To visualize this idea of open access antiquarianism, we’d like to appropriate another fabulous term often applied to the antiquarians of old–“armchair archaeology.”
This was the Hercule Poirot practice of scholarly gentlemen in upper class society of the 18th-20th centuries sitting about in their studies and Cabinets of Curiosities, ruminating with their little grey cells on the clues brought back from other gumshoes of the past.
Like Herodotus, they may have traveled a bit, but the majority of their conclusions were wrought from secondary material. But the fabulous digital era that is upon us means that increasingly, these clues are built up of primary sources divulged via open access. Which means that folks can literally sit about with their computers, exploring scientific data about the past and performing ‘armchair archaeology’ at a much more profound and useful level–one which both delightfully messes with the need for over-qualifications and a bajillion degrees; and simultaneously prompts further tech development to build new, better ways for cultural heritage data to be collected, processed, transmitted to its audience, and shareable.
And at its center–we’d like to have a selection of re-wrought faux-antique furniture which has been upholstered in fabric printed with the scientific data, specifically point cloud data captured via laser scanning at world heritage sites. In other words, Archaeological armchairs for armchair archaeology.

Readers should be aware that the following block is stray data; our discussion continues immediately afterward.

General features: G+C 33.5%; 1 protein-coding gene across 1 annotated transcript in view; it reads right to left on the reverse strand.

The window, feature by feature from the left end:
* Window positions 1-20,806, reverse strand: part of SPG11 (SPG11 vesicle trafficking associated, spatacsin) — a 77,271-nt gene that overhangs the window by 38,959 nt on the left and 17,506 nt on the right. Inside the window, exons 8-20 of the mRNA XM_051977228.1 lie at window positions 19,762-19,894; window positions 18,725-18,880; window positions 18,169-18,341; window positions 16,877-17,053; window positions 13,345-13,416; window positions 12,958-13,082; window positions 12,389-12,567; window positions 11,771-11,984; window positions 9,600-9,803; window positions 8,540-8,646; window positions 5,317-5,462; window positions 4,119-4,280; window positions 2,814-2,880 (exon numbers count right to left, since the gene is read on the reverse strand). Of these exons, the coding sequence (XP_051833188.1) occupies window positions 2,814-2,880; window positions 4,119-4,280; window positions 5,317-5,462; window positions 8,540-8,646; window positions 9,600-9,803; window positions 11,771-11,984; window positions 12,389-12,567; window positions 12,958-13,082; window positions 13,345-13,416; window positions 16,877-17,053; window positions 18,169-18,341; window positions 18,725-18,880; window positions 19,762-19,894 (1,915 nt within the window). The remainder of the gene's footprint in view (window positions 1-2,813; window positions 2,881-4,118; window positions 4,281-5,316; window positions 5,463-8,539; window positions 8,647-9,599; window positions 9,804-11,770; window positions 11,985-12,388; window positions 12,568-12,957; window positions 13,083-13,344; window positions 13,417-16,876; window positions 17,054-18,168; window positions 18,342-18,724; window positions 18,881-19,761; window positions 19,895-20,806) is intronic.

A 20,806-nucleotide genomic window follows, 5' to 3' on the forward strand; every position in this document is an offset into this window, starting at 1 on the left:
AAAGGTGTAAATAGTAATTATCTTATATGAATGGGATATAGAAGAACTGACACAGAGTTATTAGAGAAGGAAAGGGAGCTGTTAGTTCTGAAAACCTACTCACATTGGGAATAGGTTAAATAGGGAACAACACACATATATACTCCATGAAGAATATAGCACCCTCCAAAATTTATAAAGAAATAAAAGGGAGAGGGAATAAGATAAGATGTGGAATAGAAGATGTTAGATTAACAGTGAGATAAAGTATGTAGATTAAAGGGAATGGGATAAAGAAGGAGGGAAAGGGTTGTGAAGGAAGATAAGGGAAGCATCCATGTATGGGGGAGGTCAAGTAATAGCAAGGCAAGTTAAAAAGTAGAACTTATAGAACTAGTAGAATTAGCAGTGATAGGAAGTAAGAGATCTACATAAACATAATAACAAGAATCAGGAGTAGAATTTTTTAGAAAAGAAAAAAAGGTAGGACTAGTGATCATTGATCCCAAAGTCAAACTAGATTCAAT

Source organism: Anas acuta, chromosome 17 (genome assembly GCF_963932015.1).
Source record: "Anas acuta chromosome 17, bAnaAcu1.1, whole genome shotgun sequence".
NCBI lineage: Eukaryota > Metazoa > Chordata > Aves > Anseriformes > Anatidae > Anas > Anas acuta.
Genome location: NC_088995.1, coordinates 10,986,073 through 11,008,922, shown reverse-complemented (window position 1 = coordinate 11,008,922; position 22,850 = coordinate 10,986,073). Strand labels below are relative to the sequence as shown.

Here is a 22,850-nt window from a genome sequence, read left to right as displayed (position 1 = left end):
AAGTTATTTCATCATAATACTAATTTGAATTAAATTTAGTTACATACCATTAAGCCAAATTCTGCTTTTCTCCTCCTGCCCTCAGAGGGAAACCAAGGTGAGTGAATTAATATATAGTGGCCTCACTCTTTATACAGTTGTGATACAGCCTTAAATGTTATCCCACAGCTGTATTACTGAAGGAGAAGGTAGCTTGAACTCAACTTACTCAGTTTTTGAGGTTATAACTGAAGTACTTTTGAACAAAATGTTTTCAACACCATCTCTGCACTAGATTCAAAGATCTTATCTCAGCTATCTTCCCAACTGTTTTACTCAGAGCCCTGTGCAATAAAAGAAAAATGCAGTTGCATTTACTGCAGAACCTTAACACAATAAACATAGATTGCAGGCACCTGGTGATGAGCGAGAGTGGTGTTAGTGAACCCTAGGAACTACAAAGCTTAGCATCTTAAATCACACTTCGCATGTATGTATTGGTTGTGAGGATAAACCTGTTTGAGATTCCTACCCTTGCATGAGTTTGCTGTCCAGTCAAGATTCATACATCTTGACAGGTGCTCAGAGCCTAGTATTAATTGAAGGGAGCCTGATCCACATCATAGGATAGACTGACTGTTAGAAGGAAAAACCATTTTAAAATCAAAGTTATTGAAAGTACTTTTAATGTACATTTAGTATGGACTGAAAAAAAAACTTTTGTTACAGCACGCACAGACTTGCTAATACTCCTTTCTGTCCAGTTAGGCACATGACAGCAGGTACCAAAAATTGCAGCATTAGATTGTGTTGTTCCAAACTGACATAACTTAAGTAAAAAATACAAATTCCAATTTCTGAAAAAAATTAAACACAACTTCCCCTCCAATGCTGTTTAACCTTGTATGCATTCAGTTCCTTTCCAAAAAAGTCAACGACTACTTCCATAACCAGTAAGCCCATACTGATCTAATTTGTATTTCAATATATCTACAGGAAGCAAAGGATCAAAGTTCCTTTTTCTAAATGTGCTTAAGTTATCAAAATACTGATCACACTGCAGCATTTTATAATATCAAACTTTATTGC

Here are a handful of images of the type of furniture we’d like to adapt for such an enterprise:
And here are some of the fabric samples we’ve concocted to upholster the chairs in offbeat concoctions of physical digital data (the tangible made intangible made intangibly tangible!). We’ve been playing with point clouds with and without their photogrammetry layered on (for that bright resolution coloring), but may move into color tessellations later on. The two samples below are created from data from some of the Jordanian projects Vid and I have been on,
We’ve also been considering the possibility of using our fabulous archaeological LiDAR data to make scarves, ties, and other bits of wearable science.
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